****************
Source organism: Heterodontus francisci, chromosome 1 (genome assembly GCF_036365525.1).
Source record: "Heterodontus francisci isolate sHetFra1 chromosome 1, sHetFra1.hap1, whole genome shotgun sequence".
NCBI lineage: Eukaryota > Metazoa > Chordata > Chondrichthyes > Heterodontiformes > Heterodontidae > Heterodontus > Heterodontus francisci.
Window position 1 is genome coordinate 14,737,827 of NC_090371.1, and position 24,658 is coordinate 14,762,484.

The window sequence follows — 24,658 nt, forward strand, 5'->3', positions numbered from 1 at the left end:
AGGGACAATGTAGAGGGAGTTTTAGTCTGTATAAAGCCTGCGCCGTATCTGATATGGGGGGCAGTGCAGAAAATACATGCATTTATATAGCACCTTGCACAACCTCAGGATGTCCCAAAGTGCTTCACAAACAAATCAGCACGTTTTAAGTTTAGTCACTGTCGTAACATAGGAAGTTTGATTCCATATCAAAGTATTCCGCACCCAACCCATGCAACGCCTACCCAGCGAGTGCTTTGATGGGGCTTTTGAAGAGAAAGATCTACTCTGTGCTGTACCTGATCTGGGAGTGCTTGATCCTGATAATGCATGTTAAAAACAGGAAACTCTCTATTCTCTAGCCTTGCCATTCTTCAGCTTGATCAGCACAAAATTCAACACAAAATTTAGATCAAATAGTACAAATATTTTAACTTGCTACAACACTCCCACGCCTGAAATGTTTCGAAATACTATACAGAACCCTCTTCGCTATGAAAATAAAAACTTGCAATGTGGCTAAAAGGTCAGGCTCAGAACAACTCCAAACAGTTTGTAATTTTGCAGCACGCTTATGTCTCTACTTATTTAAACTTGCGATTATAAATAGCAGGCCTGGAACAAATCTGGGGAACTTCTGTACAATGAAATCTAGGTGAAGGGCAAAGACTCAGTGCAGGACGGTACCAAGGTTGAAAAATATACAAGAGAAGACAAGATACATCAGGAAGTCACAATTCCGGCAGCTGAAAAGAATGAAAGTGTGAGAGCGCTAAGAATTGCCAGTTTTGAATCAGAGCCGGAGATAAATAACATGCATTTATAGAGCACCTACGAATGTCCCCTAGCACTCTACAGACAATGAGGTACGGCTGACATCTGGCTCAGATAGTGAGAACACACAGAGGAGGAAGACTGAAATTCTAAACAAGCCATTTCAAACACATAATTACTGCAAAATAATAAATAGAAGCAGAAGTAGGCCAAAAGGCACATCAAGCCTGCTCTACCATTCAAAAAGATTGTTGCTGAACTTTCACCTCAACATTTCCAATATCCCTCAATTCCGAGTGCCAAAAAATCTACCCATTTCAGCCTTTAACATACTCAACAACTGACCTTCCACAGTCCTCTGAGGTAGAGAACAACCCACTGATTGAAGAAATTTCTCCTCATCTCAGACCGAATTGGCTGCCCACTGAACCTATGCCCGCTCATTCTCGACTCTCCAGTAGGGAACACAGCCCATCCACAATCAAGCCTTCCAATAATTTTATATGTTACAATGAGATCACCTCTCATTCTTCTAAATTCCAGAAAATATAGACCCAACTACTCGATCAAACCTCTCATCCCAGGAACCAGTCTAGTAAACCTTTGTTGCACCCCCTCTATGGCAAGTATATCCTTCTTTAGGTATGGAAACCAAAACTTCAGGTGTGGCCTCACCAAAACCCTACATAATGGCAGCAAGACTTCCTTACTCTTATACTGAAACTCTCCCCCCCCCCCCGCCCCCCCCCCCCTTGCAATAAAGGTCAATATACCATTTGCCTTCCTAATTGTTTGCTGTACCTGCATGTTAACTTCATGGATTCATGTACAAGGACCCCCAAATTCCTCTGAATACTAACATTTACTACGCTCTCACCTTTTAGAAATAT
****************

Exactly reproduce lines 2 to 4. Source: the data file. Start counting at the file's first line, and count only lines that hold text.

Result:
Source record: "Heterodontus francisci isolate sHetFra1 chromosome 1, sHetFra1.hap1, whole genome shotgun sequence".
NCBI lineage: Eukaryota > Metazoa > Chordata > Chondrichthyes > Heterodontiformes > Heterodontidae > Heterodontus > Heterodontus francisci.
Window position 1 is genome coordinate 14,737,827 of NC_090371.1, and position 24,658 is coordinate 14,762,484.